Juan Luis Balmaseda de Ahumada y Díez
The time will come when we look out on the balconies to give a warm applause to all those SMEs that have been able to continue making the country, despite the adversities.
We are still locked in this country, looking at the empty street through the window, and the television full of bad news. The silence of the avenues contrasts with the noise in the media and, especially, on social networks.
Those infected by the coronavirus already number in the thousands in Spain, the dead now exceed three thousand and everything indicates that there will be many more.
The seriousness of this situation of uncertainty is not only the capacity of affectation that we already see that the virus has on health, just as important is the uncertainty about what the affectation will be at a social and economic level.
As in the field of health there are specialists who are providing real-time knowledge, I want to focus on one aspect that today may seem secondary (how important lives are), but that will have serious consequences when life has been safeguarded.
These are SMEs, those companies that form 99% of the Spanish business fabric and that produce 70% of employment (Ministry of Economy). This virus is proving that it is not only dangerous for people, but is equally harmful for SMEs, and we can see in the coming weeks how their death rate multiplies exponentially. In this case, it is the Government that has the responsibility to find a suitable vaccine.
At the moment, the bulk of SMEs has paralysed its activity with the consequent loss of income, financing problems, staff problems and so long that can continue to grow as the crisis progresses.
In the current scenario, the SME suffers a direct impact when it is forced to suspend its total activity, either because it is decreed by the competent authorities or this decision is adopted to fulfill the duty to ensure the health of its workers. For its part, the impact will be indirect when there is a decrease in activity as a result of a decrease in orders and sales, or due to the lack of materials from suppliers.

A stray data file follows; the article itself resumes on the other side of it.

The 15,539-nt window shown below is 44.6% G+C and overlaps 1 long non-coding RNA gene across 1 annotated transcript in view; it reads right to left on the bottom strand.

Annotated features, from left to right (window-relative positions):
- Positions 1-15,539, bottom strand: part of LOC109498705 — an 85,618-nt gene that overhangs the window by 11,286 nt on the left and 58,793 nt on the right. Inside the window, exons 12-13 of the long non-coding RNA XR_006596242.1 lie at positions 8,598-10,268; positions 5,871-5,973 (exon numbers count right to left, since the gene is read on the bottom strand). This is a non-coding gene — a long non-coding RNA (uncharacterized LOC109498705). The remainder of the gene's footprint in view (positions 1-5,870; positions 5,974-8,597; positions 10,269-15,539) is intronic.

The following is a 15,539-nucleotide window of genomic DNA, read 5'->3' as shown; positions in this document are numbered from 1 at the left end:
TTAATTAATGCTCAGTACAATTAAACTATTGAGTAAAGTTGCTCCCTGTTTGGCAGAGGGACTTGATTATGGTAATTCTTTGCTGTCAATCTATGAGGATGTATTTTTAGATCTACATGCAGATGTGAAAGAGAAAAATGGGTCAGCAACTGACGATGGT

In the first case, the vaccine that the company will be able to use will be the Temporary Employment Regulation File (ERTE) for reasons of force majeure, which will allow it to later recover the workforce and the productive capacity. In the second case, the sanitation measures must come from the Council of Ministers. We could say, therefore, that in the first case there is an effective medicine at least temporarily, but that, in the second, it depends entirely on the decisions of the specialists.
The ERTE allows to suspend the contracts of all or part of the workers or to apply reductions in working hours between 10% and 70%, whether daily, weekly, monthly or annually; in both cases, temporarily. And there is also the possibility that a company carries out both measures at the same time, that is, that it suspends the contract on the part of its staff and that it reduces the working hours of the rest.
This possibility will give air to many SMEs suffocated by the situation, but at this time it is where we must also take into account the human team that makes up an SME. The decision to suspend contracts by the company, means that immediately, the affected workers are left in a legal situation of unemployment, which also allows them to access the financial aid provided in these cases.
Will these measures be enough to prevent the death of such an important part of our business? Will other measures have to be taken? Which ones?
Of course, it seems early to be able to answer all the questions, but at some point we will have to deal with them. What is clear is that the Government will have to devote all its regulatory action to keep the sector alive; the entities will have to ensure the transfusion of the financing necessary to maintain the constants; society must support, more than ever, the products and services of our SMEs so that they can breathe, and from all areas, we will have to put at your service all the support or advice that contributes to keeping alive a sector like that of the SMEs that constitute the bricks with which this common house that is Spain is built. The time will come when we look out on the balconies to give a warm applause to all those SMEs that have been able to continue making the country, despite the adversities.